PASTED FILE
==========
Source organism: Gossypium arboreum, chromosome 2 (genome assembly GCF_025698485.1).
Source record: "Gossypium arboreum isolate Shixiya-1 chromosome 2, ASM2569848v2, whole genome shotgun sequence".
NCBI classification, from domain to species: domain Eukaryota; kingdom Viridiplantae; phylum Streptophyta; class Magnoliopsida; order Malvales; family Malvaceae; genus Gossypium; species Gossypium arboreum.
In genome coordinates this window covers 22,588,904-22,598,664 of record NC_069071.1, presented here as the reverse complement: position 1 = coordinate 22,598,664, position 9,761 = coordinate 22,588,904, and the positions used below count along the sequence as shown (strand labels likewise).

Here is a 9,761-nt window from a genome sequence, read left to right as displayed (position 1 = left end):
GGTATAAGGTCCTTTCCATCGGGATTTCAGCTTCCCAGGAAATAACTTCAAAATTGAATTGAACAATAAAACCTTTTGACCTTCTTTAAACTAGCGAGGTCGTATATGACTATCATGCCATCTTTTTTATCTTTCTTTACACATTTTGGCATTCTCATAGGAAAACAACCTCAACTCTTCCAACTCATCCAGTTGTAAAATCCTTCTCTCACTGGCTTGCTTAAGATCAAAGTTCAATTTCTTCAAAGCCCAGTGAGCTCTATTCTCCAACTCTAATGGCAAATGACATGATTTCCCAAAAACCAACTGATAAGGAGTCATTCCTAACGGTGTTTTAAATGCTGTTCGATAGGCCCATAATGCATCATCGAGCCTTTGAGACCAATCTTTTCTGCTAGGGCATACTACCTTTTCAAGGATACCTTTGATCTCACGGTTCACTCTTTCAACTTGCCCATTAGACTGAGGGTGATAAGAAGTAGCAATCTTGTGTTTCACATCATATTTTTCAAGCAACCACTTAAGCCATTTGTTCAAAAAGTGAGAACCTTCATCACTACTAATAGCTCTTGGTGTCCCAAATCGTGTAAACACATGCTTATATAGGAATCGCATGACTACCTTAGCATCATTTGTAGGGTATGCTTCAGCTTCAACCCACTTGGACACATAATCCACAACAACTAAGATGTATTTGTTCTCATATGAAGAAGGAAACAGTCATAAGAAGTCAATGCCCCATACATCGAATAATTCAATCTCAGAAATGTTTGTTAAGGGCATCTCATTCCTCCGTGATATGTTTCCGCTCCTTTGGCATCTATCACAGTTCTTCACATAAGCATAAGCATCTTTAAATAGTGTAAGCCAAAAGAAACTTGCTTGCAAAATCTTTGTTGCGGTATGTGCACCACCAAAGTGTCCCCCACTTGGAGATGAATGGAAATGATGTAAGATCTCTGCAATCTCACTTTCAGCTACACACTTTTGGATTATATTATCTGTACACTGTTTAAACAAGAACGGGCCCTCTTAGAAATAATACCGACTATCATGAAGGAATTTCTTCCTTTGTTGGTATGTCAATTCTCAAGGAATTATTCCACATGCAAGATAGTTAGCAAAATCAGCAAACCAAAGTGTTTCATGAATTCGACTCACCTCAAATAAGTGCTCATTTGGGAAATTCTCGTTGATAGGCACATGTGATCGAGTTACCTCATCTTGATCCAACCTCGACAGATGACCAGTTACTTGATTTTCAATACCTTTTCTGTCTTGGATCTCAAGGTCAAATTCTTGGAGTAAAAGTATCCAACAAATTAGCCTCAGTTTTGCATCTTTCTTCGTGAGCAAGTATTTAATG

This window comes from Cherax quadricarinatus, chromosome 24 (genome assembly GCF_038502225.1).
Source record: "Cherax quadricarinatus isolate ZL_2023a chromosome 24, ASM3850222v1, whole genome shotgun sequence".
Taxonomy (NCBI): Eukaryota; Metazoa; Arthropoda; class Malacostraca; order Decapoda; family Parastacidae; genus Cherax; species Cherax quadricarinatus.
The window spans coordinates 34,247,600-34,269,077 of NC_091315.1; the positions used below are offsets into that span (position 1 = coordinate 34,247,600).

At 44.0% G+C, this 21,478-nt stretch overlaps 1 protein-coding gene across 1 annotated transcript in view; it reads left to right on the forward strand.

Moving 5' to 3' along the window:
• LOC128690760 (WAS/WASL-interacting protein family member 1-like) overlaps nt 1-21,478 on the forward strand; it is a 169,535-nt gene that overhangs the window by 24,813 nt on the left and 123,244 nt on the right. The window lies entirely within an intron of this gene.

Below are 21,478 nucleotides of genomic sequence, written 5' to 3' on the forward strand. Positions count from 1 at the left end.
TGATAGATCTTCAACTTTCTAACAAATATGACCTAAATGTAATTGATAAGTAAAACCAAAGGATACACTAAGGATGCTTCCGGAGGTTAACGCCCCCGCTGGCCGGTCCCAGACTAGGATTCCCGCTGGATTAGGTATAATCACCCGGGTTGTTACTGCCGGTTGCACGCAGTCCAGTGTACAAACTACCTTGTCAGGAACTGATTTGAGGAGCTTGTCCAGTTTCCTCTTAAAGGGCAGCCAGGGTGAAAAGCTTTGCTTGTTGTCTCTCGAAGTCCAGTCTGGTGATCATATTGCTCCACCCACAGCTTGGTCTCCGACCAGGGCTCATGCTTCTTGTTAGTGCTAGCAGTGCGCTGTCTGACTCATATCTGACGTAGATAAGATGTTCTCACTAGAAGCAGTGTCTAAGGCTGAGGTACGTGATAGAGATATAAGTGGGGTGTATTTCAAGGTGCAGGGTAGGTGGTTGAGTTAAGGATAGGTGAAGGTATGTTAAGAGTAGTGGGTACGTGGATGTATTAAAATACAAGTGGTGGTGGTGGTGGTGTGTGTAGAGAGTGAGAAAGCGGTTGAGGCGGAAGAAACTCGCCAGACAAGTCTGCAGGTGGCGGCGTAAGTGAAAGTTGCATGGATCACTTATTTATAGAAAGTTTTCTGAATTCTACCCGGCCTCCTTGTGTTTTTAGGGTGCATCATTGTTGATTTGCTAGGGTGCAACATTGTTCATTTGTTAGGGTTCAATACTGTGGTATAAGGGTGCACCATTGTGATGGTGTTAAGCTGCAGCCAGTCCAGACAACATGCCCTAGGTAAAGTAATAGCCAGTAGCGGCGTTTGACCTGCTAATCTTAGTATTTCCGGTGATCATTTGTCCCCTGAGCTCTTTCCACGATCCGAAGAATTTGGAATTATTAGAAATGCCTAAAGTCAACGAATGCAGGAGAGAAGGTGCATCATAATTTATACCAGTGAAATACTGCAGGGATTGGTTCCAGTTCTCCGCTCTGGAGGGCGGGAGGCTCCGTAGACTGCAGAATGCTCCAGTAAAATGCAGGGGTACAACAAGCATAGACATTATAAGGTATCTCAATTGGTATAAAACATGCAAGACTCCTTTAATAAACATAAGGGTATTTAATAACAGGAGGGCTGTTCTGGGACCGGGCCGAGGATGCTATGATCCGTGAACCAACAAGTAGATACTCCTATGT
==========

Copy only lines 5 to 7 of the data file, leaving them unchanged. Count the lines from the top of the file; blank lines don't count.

Here is a 9,761-nt window from a genome sequence, read left to right as displayed (position 1 = left end):
GGTATAAGGTCCTTTCCATCGGGATTTCAGCTTCCCAGGAAATAACTTCAAAATTGAATTGAACAATAAAACCTTTTGACCTTCTTTAAACTAGCGAGGTCGTATATGACTATCATGCCATCTTTTTTATCTTTCTTTACACATTTTGGCATTCTCATAGGAAAACAACCTCAACTCTTCCAACTCATCCAGTTGTAAAATCCTTCTCTCACTGGCTTGCTTAAGATCAAAGTTCAATTTCTTCAAAGCCCAGTGAGCTCTATTCTCCAACTCTAATGGCAAATGACATGATTTCCCAAAAACCAACTGATAAGGAGTCATTCCTAACGGTGTTTTAAATGCTGTTCGATAGGCCCATAATGCATCATCGAGCCTTTGAGACCAATCTTTTCTGCTAGGGCATACTACCTTTTCAAGGATACCTTTGATCTCACGGTTCACTCTTTCAACTTGCCCATTAGACTGAGGGTGATAAGAAGTAGCAATCTTGTGTTTCACATCATATTTTTCAAGCAACCACTTAAGCCATTTGTTCAAAAAGTGAGAACCTTCATCACTACTAATAGCTCTTGGTGTCCCAAATCGTGTAAACACATGCTTATATAGGAATCGCATGACTACCTTAGCATCATTTGTAGGGTATGCTTCAGCTTCAACCCACTTGGACACATAATCCACAACAACTAAGATGTATTTGTTCTCATATGAAGAAGGAAACAGTCATAAGAAGTCAATGCCCCATACATCGAATAATTCAATCTCAGAAATGTTTGTTAAGGGCATCTCATTCCTCCGTGATATGTTTCCGCTCCTTTGGCATCTATCACAGTTCTTCACATAAGCATAAGCATCTTTAAATAGTGTAAGCCAAAAGAAACTTGCTTGCAAAATCTTTGTTGCGGTATGTGCACCACCAAAGTGTCCCCCACTTGGAGATGAATGGAAATGATGTAAGATCTCTGCAATCTCACTTTCAGCTACACACTTTTGGATTATATTATCTGTACACTGTTTAAACAAGAACGGGCCCTCTTAGAAATAATACCGACTATCATGAAGGAATTTCTTCCTTTGTTGGTATGTCAATTCTCAAGGAATTATTCCACATGCAAGATAGTTAGCAAAATCAGCAAACCAAAGTGTTTCATGAATTCGACTCACCTCAAATAAGTGCTCATTTGGGAAATTCTCGTTGATAGGCACATGTGATCGAGTTACCTCATCTTGATCCAACCTCGACAGATGACCAGTTACTTGATTTTCAATACCTTTTCTGTCTTGGATCTCAAGGTCAAATTCTTGGAGTAAAAGTATCCAACAAATTAGCCTCAGTTTTGCATCTTTCTTCGTGAGCAAGTATTTAATG

This window comes from Cherax quadricarinatus, chromosome 24 (genome assembly GCF_038502225.1).